If you are in a difficult situation, in which you are a conditional green card holder, with an expiring green card, and your marriage is ending because of divorce, death, or abuse. You are able to file a waiver to remove your conditions and apply for a permanent resident green card.
What is an I-751 Waiver?
An I-751 Waiver allows an immigrant with a (two-year) conditional green card to file an I-751 petition by themselves without the support of a spouse and to remove the conditions on their conditional permanent residence status. If approved, an immigrant will be granted a (ten-year) permanent resident green card.
How do I qualify for an I-751 Waiver?
You must file for an I-751 Waiver 90-days before your conditional green card expires
The marriage was a marriage of good faith, but the marriage ended or is ending in divorce and the spouse is a United States citizen
The marriage was a marriage of good faith, but the marriage ended through the death of a spouse who was a United States citizen
The marriage was a marriage of good faith but during the marriage, you experienced extreme physical or mental cruelty by your United States citizen spouse.
The termination of my green card status and removal from the United States would result in extreme hardship.
What are the steps to file an I-751 Waiver?
Along with filing the I-751 Waiver, you need to also submit the following documents, if applicable, along with your filing fee.
A copy of both sides of your conditional green cards
Copies of your divorce documents, or documents to prove divorce filings
Evidence to prove your marriage was of good faith
Other evidence and documents (death certificate or abuse) to prove the end of your marriage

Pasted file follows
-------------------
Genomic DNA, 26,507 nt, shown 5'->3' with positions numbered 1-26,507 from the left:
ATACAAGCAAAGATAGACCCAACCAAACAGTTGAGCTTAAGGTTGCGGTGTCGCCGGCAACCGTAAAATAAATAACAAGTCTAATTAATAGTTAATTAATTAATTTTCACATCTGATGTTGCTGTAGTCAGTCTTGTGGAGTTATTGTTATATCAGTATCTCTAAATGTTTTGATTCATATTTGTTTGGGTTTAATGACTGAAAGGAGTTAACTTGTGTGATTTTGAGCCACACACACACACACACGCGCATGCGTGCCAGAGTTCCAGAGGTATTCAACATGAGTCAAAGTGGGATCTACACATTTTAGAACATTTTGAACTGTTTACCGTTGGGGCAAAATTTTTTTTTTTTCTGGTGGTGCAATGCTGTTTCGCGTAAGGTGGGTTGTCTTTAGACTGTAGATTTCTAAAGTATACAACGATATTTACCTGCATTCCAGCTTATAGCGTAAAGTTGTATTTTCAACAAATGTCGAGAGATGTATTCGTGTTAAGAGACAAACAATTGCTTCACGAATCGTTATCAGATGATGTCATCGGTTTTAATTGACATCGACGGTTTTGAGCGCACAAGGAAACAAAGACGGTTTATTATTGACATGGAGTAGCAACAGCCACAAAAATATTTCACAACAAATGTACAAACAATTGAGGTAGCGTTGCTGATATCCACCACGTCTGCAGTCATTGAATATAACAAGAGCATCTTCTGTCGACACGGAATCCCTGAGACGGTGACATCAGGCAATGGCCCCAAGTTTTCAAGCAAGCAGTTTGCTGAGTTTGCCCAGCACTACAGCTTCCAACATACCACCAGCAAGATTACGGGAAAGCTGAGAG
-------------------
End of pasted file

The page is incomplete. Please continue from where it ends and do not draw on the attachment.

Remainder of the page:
Evidence of abuse or extreme cruelty
How to prove a marriage of “good faith”
Proving that your marriage was of “good faith” is the most important part of this filing. You must prove that you both entered the marriage in good faith and not just to receive immigration benefits. Here are some examples of documents you should gather to prove your marriage was of good faith
Correspondence between each other – this includes cards, letters, emails, text message
Wedding photo and/or photos of moments celebrating events
Apartment lease or mortgage statement
Bills in both your names
Joint assets purchases
Medical insurance statements
Joint debit or credit cards
Proof from employer of spouse listed as emergency contact
Watch our video for more information regarding I-751 Waivers; Removing the Conditions on your Green Card Without Your Spouse’s Help
How to file for an I-571 Waiver if you are not divorced
If your spouse is refusing a divorce, or you have experienced abuse or extreme cruelty, or you would face extreme hardship if forced to leave the United States, you may qualify to file under a waiver.
How to prove abuse or extreme cruelty
Here are some of the documents you will need to provide in order to prove abuse and/or extreme cruelty.
Photos of abuse
Past or present court orders
Letters of support from counselors, mental health professionals, support groups, therapists, etc.
How to prove extreme hardship
Proving extreme hardship is not an easy task and it is not something you should try to prove alone. However, these are the types of documents and evidence you will need to gather.
Ability to speak the language of another country
Your children and the ability to adjust to another country
Your health conditions
The ability to earn an income or find a job in another country
How long you have been residing in the United States
Your family in the United States or family relationship in another country
Disruption of your education
The psychological impact of the conditional resident’s removal
The current political and economic conditions in the country that the person would return to
Family and other ties in the conditional resident’s country
Affidavits from people who have direct or indirect knowledge of spouse’s abusive conduct
Steps after filing your I-751 Waiver
The process takes about 18 to 24 months, and each case depends on how well-prepared your case is. After filing you should expect to have an immigration interview. Since each case is reviewed on a case-by-case basis, it is extremely important that you have provided as much information as documentation as possible. It is best that you consult an immigration attorney to help you with the process.
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